It was Saturday. A fairly normal Saturday. Losing a pet was not part of the plan. My hubby went to work, our daughter took a nap and I wrote a blog post. On this day the blog topic was about our dog Max and that she always asked for what she wanted..
Later in the evening, we had dinner, put Grace to bed and watched Netflix. Around 10 pm the hubby took Max for her last walk. They got back and Max had her cookies. She put herself to bed in the corner of our bedroom. I was scrolling through Facebook when I heard an unsettling sound from Max’s corner.
I rushed to her, desperate to understand what I was watching. Just after midnight, she was gone. The vet explained that she had a seizure, likely had a tumor and passed away from an internal bleed.
Losing A Pet Is Both: Grief and Gratitude
I can’t wash the towel she died in or take her leash off the hook.
The vacuum cleaner is still full of her fur. I hear her all the time. I expect her to meet me at the door when I get home. Everyday, I catch myself thinking “I have to get home to take Max out!” and then remember, shes gone. It’s so weird that I wrote a blog post about her the day she died. I can’t believe we had to explain death to our 2 year old.
Despite my grief, I am filled with gratitude for the years we had together. She had a full life. We were together through so many life changing events. Divorce, dating, marriage, moving and a child.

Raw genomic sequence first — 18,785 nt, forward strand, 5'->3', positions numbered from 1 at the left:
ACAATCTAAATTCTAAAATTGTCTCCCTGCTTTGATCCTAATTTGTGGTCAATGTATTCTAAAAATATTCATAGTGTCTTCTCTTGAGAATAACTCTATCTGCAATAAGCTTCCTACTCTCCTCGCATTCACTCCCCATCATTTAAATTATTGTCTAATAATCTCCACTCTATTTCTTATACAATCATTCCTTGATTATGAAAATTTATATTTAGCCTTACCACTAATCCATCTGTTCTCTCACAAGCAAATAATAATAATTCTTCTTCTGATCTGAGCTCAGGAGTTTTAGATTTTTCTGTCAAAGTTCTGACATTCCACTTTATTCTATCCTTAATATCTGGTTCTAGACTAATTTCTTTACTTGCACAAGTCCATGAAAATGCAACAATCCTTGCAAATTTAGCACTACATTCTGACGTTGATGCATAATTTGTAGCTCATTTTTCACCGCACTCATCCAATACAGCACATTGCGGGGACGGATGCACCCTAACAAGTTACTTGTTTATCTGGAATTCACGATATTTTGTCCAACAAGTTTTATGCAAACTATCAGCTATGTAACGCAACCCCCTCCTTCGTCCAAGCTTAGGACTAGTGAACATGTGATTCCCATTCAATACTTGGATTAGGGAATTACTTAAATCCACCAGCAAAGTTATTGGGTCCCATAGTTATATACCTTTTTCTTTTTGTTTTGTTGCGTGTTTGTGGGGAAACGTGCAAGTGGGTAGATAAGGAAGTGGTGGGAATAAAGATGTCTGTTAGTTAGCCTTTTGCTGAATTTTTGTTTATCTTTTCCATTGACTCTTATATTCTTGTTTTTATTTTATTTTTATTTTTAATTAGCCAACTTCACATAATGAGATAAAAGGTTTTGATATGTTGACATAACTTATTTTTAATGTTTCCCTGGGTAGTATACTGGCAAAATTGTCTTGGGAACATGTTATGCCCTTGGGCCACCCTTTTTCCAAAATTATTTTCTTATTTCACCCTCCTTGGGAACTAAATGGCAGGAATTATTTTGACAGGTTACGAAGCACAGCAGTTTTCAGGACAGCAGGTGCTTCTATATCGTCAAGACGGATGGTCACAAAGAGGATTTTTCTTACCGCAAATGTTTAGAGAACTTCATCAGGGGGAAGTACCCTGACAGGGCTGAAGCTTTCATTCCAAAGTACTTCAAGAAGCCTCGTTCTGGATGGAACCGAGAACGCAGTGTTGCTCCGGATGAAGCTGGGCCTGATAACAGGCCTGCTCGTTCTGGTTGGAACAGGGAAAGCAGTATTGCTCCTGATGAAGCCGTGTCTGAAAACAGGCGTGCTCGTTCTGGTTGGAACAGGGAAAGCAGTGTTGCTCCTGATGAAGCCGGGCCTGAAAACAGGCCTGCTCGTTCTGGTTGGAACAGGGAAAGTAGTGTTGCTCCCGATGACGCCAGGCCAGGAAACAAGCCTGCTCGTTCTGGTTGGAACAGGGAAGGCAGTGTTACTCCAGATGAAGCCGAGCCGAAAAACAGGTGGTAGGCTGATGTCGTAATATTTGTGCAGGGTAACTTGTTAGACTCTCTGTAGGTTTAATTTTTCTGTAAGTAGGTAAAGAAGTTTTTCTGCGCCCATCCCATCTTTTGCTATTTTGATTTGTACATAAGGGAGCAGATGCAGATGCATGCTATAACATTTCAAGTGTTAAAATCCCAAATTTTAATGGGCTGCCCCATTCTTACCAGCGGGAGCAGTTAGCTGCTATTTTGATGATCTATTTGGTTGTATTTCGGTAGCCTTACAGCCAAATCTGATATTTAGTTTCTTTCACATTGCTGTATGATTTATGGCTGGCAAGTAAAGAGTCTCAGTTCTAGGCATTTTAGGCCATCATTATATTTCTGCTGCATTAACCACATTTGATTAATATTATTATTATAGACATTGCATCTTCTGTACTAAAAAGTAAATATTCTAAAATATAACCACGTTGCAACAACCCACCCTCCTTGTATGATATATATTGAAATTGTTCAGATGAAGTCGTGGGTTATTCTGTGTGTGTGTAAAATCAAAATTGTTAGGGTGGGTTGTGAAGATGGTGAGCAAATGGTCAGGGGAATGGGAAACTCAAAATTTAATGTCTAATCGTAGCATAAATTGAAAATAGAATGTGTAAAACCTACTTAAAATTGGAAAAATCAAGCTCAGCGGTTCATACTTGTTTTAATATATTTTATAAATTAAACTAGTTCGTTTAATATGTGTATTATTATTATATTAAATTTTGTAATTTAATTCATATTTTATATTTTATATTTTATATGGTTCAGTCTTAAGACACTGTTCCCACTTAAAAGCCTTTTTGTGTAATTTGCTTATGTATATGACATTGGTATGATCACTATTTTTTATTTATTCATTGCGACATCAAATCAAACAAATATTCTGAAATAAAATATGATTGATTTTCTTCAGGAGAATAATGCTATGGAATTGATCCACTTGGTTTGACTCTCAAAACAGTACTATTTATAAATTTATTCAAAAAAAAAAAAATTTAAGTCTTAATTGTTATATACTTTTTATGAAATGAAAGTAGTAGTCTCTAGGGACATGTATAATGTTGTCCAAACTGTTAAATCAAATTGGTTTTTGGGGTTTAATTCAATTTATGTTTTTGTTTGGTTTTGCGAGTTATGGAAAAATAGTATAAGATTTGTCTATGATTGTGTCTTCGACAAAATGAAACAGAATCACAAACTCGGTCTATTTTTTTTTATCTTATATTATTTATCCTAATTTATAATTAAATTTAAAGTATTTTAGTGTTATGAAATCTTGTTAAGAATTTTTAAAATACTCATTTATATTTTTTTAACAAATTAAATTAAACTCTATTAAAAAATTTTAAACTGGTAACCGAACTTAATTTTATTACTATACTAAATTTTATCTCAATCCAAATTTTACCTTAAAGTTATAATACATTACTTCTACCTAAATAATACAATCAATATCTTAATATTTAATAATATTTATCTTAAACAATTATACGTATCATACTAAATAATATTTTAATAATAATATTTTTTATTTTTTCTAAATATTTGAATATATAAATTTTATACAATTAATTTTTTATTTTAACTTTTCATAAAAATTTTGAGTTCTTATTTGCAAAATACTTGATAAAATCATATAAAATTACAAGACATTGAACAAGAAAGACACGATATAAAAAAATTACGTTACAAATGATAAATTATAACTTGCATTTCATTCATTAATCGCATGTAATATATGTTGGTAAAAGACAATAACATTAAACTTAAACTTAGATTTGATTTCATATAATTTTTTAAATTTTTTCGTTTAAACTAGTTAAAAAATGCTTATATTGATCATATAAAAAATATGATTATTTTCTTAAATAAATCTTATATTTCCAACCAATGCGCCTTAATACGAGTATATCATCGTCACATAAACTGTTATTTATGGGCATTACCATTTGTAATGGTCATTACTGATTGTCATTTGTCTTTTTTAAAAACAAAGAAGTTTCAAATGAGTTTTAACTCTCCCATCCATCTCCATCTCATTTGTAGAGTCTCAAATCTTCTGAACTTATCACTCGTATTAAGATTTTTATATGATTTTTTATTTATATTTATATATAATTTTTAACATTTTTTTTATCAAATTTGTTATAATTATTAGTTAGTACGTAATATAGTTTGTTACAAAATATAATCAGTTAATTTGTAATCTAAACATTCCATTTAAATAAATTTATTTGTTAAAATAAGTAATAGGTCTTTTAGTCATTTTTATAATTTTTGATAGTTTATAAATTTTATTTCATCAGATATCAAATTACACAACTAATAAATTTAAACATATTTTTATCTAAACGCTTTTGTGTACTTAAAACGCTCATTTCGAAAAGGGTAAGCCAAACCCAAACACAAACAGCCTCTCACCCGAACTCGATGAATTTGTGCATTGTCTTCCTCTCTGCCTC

Grief is a funny thing.
It tells us to hold on, tempting us to stay stuck in the past.
Focusing on a snapshot in time prevents us from feeling the weight of loss. To heal, we eventually have to move beyond our memories.
- We have to live in the present and cultivate new connections.
- There is no real preparation for the moment of loss.
I knew Max was near the end of her life, it didn’t soften the gut wrenching pain as I held her in the final moments.
I am sure that losing a pet like Max is a bit easier because my life is full.
My family, friends and work help me to focus on the present. I am surrounded by things to feel grateful for. I imagine that without these things, I would not be coping as well.
Losing a pet or a loved one can prompt feelings of emptiness, loneliness or anger.
I remind myself that Max didn’t leave me and she wasn’t taken from me – she just left.
She didn’t belong to me, she joined my journey.
Her journey here ended and it’s my work to let her go. I’m not sure how long it will take me to empty the vacuum. I’ll find a solution when I am ready. I’m not rushing to be done with my grief. As I explained to our daughter Grace – Max died and I miss her.
Sometimes I will feel sad and sometimes I will feel happy, and, I will be OK.
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